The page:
Michael J Totten Button

Roger L. Simon Button


Dissident Frogman


Meaningful Distinction Button

A Brief History…
A retired Surgeon's Politics and History Blog

Argghhh! The Home of Two of Jonah's Military Guys


Boston Maggie
An Officer's Lady and Force of Nature

Chaos From Order

COUNTERCOLUMN: With your host, Huck of Darkness

Ed - Weblog
Frequent PJTV contributor

Eject! Eject! Eject!
He's BACK!

Exit Zero -

Flopping Aces

From Holland to Kurdistan
Vladimir van Wilgenburg

milblogs, military, war on terror

Mr. Smash goes to Washington

On The Third Hand

Power Line
A blog for people with a critically rational individualist perspective. We are developing the social individualist meta-context for the future. From the very serious to the extremely frivolous.

Samuel J. Scott

Sean LaFreniere

She Who Will Be Obeyed!
Chatelaine of the Castle Argghhh!

small dead animals

The Barnyard

The Corner on National Review Online

The Jawa Report v3.0 Beta

The Thunder Run

Who Knew?

« Day Five: Entering Iraq, Keep Your Talcum Dry | Main | Seven Months of Progress »

March 05, 2007

Enemy Forces Sighted and Dispatched

-Patrick S Lasswell

This Post Describes Events from the Summer of 2006

Things have been going well for the expedition, almost too well. We decided after accomplishing our goals for
Suliamaniya early, we should use today as a day of rest and recovery. Tomorrow we are going to drive the length of Iraqi Kurdistan on back roads to avoid the exciting shortcut that includes Mosul and Kirkuk. I got hooked watching something on the Discovery channel and was well on my way to lazing my way through the morning. Our first appointment was at 11:00 and I had plenty of time to discover which team would use junkyard parts to plow through a snow wall, or so I thought.


They Respect Goal Oriented People in Suliamaniya

I heard a commotion in the direction of the hall, but assumed it was just the cleaning staff on its rounds. During a commercial break I went to avail myself of the facilities, and there it was, the dirty rat. No, really, it was a dirty rat in the bathroom. When I turned on the light it jumped a good 12 inches up the far wall. Using my steel-spring reflexes and cold nerve, I closed the door. Years of advanced problem solving skills gained in both the corporate and military arenas led me to my initial solution. If I ignored it, maybe it would go away.


Diplomatic Solution Often Ineffective at Rat Management

After fifteen minutes of watching welding and waiting for the diplomatic solution to take effect, it became obvious that the rat was obdurate. Perhaps it was a Hezbollah rat. Abandoning diplomacy, I took matters into my own hands. I took a piece of scratch paper and drew a rat on it, then took it to the cleaning staff outside. Experienced world travelers develop communications skills for just these occasions. The cleaning lady in my business partner's room grasped the concept immediately, more of a testament to her imagination than my drawing skills, really.


The Kurds are Wonderful People, but Not Taciturn

The Kurds are wonderful people, and I greatly enjoy interacting with them, but I would not describe them as taciturn. The cleaning lady gasped and immediately got the assistant manager. Together the three of us went to confront the enemy, two of us communicating volubly with each other in Kurdish. The manager went in first, I followed, and the cleaning woman followed, both of the locals armed with broomsticks. At first it appeared that in the face of overwhelming force, the rat had followed Hezbollah doctrine and scarpered, but then we saw a tail and the manager revealed a fair grasp of the obscene portions of English. The cleaning woman and the manager set to with the broomsticks. Realizing that I was in the way and wearing shower shoes, I adopted an Individual Protective Posture and jumped up onto the sink like a cat. Years of military training allowed me to retain some fragment of my dignity by not screaming like a little girl.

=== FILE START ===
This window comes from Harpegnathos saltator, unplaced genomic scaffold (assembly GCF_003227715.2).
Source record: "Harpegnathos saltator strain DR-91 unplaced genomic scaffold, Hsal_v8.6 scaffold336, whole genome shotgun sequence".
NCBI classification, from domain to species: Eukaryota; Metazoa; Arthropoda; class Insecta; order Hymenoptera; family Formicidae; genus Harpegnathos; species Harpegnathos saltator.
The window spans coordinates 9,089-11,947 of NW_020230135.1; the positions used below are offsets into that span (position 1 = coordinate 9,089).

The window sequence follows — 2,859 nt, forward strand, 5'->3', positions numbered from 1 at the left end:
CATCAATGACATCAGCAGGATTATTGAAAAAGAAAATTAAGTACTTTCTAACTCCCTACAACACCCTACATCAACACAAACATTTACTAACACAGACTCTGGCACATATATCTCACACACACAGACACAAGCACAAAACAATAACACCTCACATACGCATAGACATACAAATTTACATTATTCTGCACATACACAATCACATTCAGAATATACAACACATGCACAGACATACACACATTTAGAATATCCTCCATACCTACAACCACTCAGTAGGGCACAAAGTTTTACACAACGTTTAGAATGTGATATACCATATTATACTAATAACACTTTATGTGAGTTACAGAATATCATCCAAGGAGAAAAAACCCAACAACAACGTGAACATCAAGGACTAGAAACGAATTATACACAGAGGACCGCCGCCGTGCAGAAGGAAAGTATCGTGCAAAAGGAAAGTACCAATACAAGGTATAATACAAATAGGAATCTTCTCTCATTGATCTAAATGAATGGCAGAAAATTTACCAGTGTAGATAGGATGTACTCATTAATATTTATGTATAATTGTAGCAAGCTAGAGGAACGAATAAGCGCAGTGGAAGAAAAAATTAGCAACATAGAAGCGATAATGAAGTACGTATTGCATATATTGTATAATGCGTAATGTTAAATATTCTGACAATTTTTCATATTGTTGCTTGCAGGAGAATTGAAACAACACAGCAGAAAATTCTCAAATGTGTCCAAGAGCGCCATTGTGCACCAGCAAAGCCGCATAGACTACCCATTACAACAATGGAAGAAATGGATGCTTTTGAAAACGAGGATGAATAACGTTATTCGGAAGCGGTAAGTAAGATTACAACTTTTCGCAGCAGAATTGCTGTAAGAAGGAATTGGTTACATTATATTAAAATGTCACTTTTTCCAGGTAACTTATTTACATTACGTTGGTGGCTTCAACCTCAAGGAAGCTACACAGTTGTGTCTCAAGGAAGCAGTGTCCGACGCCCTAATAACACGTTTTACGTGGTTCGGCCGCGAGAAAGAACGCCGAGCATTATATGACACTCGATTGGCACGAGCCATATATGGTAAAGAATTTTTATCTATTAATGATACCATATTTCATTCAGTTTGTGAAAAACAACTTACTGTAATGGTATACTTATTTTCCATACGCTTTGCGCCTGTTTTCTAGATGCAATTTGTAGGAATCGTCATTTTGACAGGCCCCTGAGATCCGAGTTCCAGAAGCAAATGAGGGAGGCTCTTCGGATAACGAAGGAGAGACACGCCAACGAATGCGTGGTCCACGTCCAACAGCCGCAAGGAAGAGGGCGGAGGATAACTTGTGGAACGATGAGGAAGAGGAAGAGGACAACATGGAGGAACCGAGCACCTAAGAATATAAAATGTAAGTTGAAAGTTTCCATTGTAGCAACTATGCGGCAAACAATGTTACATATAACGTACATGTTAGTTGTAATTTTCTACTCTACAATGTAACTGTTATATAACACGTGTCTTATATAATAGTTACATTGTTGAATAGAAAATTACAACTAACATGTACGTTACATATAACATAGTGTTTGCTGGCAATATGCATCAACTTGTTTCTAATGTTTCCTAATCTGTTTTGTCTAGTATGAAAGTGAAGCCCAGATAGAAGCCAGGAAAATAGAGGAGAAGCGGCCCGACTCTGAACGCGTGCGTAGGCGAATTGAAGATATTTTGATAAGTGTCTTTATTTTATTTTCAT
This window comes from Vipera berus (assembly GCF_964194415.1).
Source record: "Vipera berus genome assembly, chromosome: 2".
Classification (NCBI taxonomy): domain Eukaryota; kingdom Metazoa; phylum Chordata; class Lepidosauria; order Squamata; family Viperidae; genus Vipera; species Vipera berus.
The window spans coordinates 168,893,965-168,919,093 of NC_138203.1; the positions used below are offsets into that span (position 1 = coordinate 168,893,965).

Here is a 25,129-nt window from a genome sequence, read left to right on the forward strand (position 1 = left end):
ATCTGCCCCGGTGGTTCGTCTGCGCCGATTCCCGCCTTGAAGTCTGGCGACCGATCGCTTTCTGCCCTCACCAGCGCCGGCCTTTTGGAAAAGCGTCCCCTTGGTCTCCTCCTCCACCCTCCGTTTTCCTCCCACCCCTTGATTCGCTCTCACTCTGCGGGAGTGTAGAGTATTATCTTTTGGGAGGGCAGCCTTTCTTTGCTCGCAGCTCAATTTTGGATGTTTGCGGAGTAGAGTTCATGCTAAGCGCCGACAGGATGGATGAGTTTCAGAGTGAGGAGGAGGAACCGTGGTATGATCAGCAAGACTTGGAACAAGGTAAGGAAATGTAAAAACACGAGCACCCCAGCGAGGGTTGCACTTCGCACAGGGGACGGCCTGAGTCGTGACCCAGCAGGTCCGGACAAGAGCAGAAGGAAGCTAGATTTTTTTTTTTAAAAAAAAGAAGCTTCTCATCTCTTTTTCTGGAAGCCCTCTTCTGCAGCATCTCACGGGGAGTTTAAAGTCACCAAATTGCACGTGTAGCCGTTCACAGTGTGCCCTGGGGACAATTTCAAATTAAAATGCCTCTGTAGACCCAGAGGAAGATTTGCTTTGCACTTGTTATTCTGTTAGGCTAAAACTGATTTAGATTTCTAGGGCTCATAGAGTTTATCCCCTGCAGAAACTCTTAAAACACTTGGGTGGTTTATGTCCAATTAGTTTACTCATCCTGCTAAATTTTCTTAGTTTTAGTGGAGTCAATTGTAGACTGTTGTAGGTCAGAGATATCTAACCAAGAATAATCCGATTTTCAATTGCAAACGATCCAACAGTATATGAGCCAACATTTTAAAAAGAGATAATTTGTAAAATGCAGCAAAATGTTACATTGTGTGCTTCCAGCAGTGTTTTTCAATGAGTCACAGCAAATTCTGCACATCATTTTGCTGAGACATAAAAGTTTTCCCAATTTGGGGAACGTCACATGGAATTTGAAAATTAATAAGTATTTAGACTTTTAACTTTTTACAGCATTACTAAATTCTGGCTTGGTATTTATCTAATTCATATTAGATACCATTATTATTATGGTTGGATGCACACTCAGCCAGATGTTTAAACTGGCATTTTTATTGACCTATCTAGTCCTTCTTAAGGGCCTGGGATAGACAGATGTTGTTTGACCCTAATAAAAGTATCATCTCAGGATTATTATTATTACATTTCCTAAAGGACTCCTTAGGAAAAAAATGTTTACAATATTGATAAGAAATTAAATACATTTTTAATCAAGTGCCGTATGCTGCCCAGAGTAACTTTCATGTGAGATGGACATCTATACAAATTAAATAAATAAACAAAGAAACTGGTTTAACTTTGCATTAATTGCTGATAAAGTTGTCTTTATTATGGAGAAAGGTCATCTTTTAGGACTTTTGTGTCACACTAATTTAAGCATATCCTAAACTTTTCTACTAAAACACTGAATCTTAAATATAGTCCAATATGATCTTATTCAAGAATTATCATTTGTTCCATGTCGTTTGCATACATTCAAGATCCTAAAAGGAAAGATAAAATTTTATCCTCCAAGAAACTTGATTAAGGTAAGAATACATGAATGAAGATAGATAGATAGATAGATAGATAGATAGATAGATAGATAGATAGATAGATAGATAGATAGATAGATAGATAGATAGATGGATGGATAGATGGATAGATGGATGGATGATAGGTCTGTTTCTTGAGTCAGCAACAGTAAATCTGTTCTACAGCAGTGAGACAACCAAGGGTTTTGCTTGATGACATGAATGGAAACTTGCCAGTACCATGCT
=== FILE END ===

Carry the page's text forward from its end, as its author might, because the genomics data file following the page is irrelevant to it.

Found in Iraq: Weapons of Mouse Destruction

After a moment's clubbing, the manager invited me off the sink and out into the hall. The cleaning woman had taken matters into her own hands by then and a succession of thumps and Kurdish words that I may never be allowed to learn came from behind the closed door. By this time a group of young women from across the hall had broken up their meeting and come to see what the excitement was about. So I'm in my t-shirt, sweat pants, shower shoes, and unshowered and I'm sharing my unmade room with the assistant manager, the remainder of the cleaning staff, and a collection of extremely well dressed and coiffed young women who are planning a wedding. Let me give you my most profound assurance that it would be an injustice to describe the Kurds as taciturn.


Wedding Planning in Kurdistan Everywhere: There Must be a Lot of Experienced Planners By Now

After a few minutes of conversational Kurdish lessons that I entirely failed to study for, the cleaning woman emerges victorious with an almost entirely dead rat on the bathroom floor. The assistant manager offers me another room, but since I no longer have to share it, I decline. The rat is unceremoniously removed in a plastic shopping bag and we go back to our activities. The cleaning woman proceeds to clean the battlefield and I go out into the hall. About this time Michael Totten arrives to observe the proceedings. He asks if I got any pictures, and I hadn't. On the plus side I will never have to explain to my lovely wife what all those attractive young women are doing in my room and find myself envying the rat his fate.

Powered by
Movable Type 3.2